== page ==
America’s railroad bridges are among the safest segments of the nation’s rail infrastructure.

Thousands of structurally sound bridges enable the seamless transportation of goods and passengers across the nation’s rail network. With rigorous inspections, strict adherence to regulations, advanced technology, and highly trained bridge inspectors, freight railroads are committed to ensuring the safety and efficiency of this vital infrastructure.

Thousands of bridges are vital to rail’s expansive network, which allow trains to cross rivers, gorges and ravines. Railroad overpasses also help pedestrian and highway vehicle traffic flow better. Without strong and structurally sound bridges, America’s freight rail network would not work. That is why freight railroads invest billions of dollars annually, employ the most-well trained bridge safety personnel, and annually inspect the more than 61,000 Class I railroad bridges in the United States.

Regardless of age, history, traffic or conditions, regular inspection of railroad bridges contributes more to the ability to carry trains than any other component of bridge maintenance safely. In adherence with federal regulations, trained experts inspect railroad bridges at least once a year. More frequent inspections occur for bridges with more intensive traffic or whose conditions may warrant closer monitoring. Railroads follow an aggressive “safety first” policy and immediately alter or suspend service on any bridge until all concerns are addressed and, if necessary, repairs are made.

Railroad Bridge Programs

Every railroad has a bridge program. Federal Railroad Administration (FRA) regulations require that all railroads have comprehensive bridge safety management programs, which guide bridge safety efforts and include specific requirements concerning railroads’ inspection, evaluation and structural work methods.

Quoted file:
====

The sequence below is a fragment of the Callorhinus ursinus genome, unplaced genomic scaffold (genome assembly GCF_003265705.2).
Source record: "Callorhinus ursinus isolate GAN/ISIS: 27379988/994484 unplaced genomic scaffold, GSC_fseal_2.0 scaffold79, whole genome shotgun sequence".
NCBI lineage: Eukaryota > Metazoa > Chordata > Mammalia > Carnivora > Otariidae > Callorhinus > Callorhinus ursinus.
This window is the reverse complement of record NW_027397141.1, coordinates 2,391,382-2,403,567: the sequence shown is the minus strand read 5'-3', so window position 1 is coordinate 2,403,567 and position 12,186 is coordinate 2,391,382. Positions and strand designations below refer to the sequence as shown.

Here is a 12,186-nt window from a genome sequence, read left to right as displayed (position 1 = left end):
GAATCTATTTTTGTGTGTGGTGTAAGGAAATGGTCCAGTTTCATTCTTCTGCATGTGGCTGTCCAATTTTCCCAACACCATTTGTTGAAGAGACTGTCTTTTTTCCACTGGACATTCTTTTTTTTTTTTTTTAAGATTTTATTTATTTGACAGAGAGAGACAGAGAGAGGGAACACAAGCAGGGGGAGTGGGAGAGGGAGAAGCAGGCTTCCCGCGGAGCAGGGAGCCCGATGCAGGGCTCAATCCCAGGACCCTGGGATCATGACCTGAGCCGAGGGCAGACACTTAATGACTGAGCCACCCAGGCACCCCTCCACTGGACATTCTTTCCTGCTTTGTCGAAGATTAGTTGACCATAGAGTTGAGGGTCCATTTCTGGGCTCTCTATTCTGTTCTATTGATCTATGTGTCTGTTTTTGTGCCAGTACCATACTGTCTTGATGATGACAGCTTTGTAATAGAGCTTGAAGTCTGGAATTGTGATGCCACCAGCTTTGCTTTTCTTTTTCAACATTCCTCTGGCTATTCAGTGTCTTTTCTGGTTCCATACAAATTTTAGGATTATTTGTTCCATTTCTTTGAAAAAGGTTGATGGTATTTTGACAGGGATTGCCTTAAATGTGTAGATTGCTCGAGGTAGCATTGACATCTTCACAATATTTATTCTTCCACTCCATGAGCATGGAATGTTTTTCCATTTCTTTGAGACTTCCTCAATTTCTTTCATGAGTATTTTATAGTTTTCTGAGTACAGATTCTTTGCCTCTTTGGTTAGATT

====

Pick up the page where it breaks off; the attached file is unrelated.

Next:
Each railroad’s program is available to all relevant railroad personnel and any other individual or organization responsible for applying any portion of the program. The FRA oversees these programs, and many states have additional oversight to ensure the safety of communities large and small. Through its field enforcement staff, the FRA:

  • Participates in bridge accident investigations.
  • Performs bridge assessments and bridge management program reviews.
  • Provides direction and technical advice in bridge inspection, maintenance and management.
  • Guides railroad bridge worker safety.
  • Works directly with railroads to resolve any issues found through an evaluation.
  • If necessary, issues civil penalties and emergency orders, including prohibiting the use of any rail bridge it deems unsafe.

As required by law, every bridge management program thoroughly documents and describes all railroad bridges in the railroad’s network. Recorded information includes the loads, weights and speeds safe for each bridge. Additionally, each program:

  • Prohibits the transportation of all loads except for those approved within the bridge safety program. Only a qualified railroad bridge engineer can make exceptions and may impose speed restrictions, limit the weight loads of other cars in the train or limit traffic from other tracks to maintain safety.
  • Dictates annual inspections (at a minimum) of all rail bridges in a railroad’s network and the process for carrying out any necessary repairs, modifications or bridge replacements.
  • Requires additional inspections for bridges after accidents, incidents or weather events that may impact the structural integrity of a rail bridge.
  • Undergoes regular internal and FRA audits to ensure the program’s effectiveness, the validity of bridge inspection reports and bridge inventory data, the correct application of movement restrictions to railroad equipment of exceptional weight or configuration and a railroad’s adherence to all requirements contained within the program.

Safety Inspections

Railroads designate a highly trained and qualified team to design custom inspection procedures for each railroad bridge. Each inspection procedure is designed to detect, report and address deterioration and deficiencies before they present a hazard to safe train operation. Inspection procedures are customized to address the biggest threats to a bridge’s safety.

For example, freight networks in areas prone to earthquakes take proactive steps to reinforce their railroad bridges and monitor seismic activity. As technology advances over the next decade, so will bridge inspection techniques.